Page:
Broadway here we come

“Who killed the business?” didn’t make the cover of Variety on Saturday morning, but we definitely should have.

To put it in the words of co-producer Dr. Loren Murfield, “This has been an exhilarating experience. I loved how everyone made their character come alive.” He nailed it. Each of the cast members are characters in real life. Give them a script and a mission, they become bigger-than-life hilarious.

As much fun as the eight of us had playing our respective roles, the audience at Tampa’s Centre Club was thoroughly engaged. They took copious notes and argued back and forth as to which of the six possible team members killed the business. They laughed and enjoyed solving the puzzle with others at their table.

Suffice it to say, we did a great job of making each of the players look so guilty the audience missed the killer the first time through. With a little extra insight and a hint they found their killer.

Of course, in real life, it’s always management that kills the business. Sure, there are outside circumstances, such as the economy, change in technologies, a rogue employee, or competition that plays a hand. In our mystery drama, we excluded the business owner as the perpetrator.

People who know me professionally know my mantra: “People don’t start listening until they start talking.” That’s how “Who Killed the Business?” was born –– the need for a highly interactive, audience participatory event in which everyone had a chance to share their opinions. And that’s exactly how it turned out.

If you missed it, don’t fret. It may return –– with a different story line, different roles, and a different killer. I’m already looking for ways to package “Who Killed the Business?” — either to take it on the road or help others produce their own version. It’s a lot of fun, but it’s also highly educational. We’ll see what doors open.

cast photoThe cast, left to right: Dr. Loren Murfield, Elaine Bovinette, Ryan G, Thanecha Anderson, Dave DeVelder, Eric Smith, Chris Myers, Jenna Waites, and Gil Effron. Special thanks to our stage manager Valerie Lipstein.

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Interactive Workshop: Back by popular demand

SMARTstart Business Incubator invited me to return on Thursday, October 15, 2015 – 9:00 a.m. to noon, for an Interactive Workshop: How to Close More Business in Less Time. This fast-paced workshop helps business owners develop and define specific strategies for their business that help them close more business and more profitable business in less time.

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“Who Killed The Business?” Mystery Theatre Comes To The Centre Club


Was it the owner’s spendthrift son, the lazy salesman, the bookkeeper who knows all and tells all, the not-so-innocent foreman, or one of the other so-called valued and indispensable employees that killed the business?mystery_shopping small

That’s what dinner guests must decide when the business committee of Tampa’s Centre Club presents a mystery dinner theatre production entitled “Who Killed The Business?” on Friday, October 2, 2015 at 6:00 p.m. at the Centre Club.

The mystery begins when the founder and president of an alleged Acme Widget Manufacturing gathers together employees, their significant others, neighbors, friends, and a handful of his best vendors to celebrate the company’s 15th anniversary of the business with a festive dinner party at the Centre Club.

As the party gets underway, a long-time advisor to Acme enters the scene and informs the founder that the business is dead!

Throughout the evening, Acme employees begin to tell their stories and trickle information about what could be motives, opportunities, gripes, observations, feelings, conflicts, blame, their own suspicions about who could have caused the demise of the company.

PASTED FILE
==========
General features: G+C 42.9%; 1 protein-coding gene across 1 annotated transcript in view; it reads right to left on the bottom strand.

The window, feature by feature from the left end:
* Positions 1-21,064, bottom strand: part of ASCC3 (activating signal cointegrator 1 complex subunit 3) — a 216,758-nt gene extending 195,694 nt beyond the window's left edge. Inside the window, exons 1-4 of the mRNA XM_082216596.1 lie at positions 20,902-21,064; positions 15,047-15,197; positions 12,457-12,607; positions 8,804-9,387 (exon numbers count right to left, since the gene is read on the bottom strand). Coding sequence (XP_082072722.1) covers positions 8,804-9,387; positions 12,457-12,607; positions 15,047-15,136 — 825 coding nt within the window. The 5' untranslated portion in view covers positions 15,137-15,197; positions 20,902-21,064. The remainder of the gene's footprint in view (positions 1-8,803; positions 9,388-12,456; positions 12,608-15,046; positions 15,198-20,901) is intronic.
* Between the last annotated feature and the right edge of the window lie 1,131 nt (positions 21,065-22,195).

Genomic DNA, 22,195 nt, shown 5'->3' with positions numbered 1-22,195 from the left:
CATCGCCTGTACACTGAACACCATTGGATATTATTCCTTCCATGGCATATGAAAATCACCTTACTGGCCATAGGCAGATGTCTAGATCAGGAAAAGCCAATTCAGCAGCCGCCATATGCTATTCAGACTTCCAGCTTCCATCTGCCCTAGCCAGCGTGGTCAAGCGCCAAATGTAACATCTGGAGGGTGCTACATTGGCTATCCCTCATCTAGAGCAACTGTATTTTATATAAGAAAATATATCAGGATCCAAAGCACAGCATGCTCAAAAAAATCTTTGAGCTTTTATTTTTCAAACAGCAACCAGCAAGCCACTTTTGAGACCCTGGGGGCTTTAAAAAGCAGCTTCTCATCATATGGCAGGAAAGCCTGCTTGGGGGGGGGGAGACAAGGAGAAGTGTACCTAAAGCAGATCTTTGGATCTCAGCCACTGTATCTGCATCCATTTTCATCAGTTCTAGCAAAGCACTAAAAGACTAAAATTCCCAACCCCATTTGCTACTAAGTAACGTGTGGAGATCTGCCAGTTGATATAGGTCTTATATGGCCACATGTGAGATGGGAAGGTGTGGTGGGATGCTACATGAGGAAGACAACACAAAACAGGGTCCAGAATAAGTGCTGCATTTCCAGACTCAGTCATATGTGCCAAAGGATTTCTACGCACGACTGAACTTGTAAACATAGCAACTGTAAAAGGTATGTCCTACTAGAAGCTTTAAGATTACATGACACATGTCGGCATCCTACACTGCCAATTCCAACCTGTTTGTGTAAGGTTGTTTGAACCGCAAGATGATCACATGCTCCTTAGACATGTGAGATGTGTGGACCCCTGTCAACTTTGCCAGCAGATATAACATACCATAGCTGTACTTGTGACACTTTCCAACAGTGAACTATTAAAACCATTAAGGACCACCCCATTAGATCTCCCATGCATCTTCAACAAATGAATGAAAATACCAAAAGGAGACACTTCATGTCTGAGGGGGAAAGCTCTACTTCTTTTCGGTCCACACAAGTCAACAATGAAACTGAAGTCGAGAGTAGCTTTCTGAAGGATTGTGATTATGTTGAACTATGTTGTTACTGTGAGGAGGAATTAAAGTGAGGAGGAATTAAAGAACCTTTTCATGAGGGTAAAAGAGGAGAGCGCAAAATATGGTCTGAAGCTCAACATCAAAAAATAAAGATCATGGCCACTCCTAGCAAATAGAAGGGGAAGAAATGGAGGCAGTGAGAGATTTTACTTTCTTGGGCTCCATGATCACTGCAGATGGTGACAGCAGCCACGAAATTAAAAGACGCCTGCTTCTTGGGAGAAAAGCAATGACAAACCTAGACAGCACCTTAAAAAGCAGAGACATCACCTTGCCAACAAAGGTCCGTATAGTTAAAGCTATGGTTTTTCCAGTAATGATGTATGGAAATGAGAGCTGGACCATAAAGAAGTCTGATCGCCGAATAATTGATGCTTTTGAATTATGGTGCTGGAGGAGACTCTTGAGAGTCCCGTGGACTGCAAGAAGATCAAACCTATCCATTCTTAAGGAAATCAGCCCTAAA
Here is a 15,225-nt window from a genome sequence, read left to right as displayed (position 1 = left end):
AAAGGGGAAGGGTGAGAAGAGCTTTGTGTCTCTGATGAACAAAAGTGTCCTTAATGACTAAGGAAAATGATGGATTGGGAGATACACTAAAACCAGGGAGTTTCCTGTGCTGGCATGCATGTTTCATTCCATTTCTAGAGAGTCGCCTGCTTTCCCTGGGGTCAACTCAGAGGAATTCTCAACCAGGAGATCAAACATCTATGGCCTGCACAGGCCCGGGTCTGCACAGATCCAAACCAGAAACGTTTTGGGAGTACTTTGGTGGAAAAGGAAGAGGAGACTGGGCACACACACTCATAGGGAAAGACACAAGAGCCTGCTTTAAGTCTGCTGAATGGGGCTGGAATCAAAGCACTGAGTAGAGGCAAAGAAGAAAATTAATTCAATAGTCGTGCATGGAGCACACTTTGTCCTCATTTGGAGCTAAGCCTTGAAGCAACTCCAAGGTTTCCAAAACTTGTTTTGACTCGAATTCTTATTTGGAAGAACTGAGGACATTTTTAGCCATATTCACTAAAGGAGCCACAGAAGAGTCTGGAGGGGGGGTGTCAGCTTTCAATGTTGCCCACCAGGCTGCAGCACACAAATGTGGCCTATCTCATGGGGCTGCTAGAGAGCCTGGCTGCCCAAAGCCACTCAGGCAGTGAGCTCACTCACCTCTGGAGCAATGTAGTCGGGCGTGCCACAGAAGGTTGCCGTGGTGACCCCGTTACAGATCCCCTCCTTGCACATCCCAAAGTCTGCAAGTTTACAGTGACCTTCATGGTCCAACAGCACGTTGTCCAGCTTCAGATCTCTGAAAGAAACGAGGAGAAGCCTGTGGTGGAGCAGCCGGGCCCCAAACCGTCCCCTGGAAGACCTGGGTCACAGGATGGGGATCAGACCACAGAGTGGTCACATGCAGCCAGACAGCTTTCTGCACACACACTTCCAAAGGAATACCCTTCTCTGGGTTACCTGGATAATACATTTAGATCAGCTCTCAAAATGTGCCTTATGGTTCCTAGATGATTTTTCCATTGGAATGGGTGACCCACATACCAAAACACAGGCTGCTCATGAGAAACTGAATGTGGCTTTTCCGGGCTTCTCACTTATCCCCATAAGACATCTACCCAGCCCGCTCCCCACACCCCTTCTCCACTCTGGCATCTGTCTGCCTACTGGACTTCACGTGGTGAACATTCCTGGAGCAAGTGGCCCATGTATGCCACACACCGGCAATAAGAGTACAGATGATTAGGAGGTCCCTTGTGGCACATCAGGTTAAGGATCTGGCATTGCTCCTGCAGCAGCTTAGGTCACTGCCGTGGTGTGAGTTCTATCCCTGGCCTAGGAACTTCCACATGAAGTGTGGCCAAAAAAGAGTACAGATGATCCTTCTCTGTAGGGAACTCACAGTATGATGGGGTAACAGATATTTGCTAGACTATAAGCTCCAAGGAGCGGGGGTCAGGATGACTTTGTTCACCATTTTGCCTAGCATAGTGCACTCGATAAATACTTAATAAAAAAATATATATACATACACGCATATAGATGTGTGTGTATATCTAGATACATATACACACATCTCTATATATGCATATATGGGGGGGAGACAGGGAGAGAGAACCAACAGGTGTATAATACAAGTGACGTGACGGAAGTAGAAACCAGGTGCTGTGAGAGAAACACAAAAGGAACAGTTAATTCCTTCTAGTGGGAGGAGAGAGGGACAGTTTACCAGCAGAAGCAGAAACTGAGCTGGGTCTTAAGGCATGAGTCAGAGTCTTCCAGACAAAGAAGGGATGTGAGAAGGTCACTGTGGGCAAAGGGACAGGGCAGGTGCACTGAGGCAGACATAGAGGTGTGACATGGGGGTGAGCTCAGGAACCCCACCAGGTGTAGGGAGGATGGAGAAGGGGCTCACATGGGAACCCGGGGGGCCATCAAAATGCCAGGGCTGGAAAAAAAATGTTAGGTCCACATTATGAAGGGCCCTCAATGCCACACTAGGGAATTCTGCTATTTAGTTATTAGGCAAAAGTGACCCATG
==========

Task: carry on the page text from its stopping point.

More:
At the conclusion of the evening guests working in small groups summarize their findings including initial suspicions, motives, opportunities, red herrings and, of course to identify the killer or killers.

Price for a three-course gourmet dinner is $39.50 per person including tax and gratuity. A cash bar is available throughout the evening. For additional information about “Who Killed The Business?” and to make a reservation, contact the Centre Club at 813-286-4040.

Centre Club members Gil Effron, Loren Murfield, Ph.D., and Jenna Waites developed this original production of “Who Killed The Business?”

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Who Killed The Business?

Every now and then a project comes along that takes me far afield of my customary activities. Here it is:

As a member of  the business committee of Tampa’s Centre Club, we looked for a program that would not only be educational, but also entertaining. Most importantly, we looked for something that would be highly interactive for the audience.

Of course there’s nothing more interactive than a mystery dinner theatre. With two other members of the committee, we came up with a theme: Who Killed the Business?”

The script is written, the actors selected, and the chef at the Centre Club has great eats in store for all of us. If you want to find out who did it, you’ll want to attend. As the primary writer of the production and one of the actors, I don’t even know whodunit!

See how good you are at finding the answer to who did it, how, and why on Friday, October 2, 2015.

half page mystery5 v03b

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The many moving parts of marketing

I suppose the world was confounded when Sears mailed its first mail order catalog in 1888.

Sears catalogWant to buy a watch or some jewelry? No problem. Thumb through the catalog. Find what you like. Fill out an order form. Put a check or money order in the envelope. (Don’t send cash.) Mail it to Sears and wait… and wait… and wait. Heaven forbid you wanted or needed to exchange an item!

It was a slow process with very few moving parts.

The world of marketing, advertising, and promotion has changed to TOO MANY moving parts. Not only must we advertise and promote our products and services, but we must also advertise and promote in order to drive people to where those sales messages reside –– mostly online.

We drive people (hopefully viable prospects with cash in their pockets) with search engine optimization, search engine marketing, or pay-per-click. We drive people to our messages with Facebook, Twitter, Pinterest, LinkedIn, Google Plus+, and a dozen other social media channels.

Feel worn out just thinking about it? I do.

It would be simple if getting them there were the only challenge. But now we also have to inspire them to buy. That conundrum is what inspired me to look for ways to apply the principles I outline in How to Close More Business in Less Time to websites. (See Continue reading

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Here’s what happens when an author studies his own book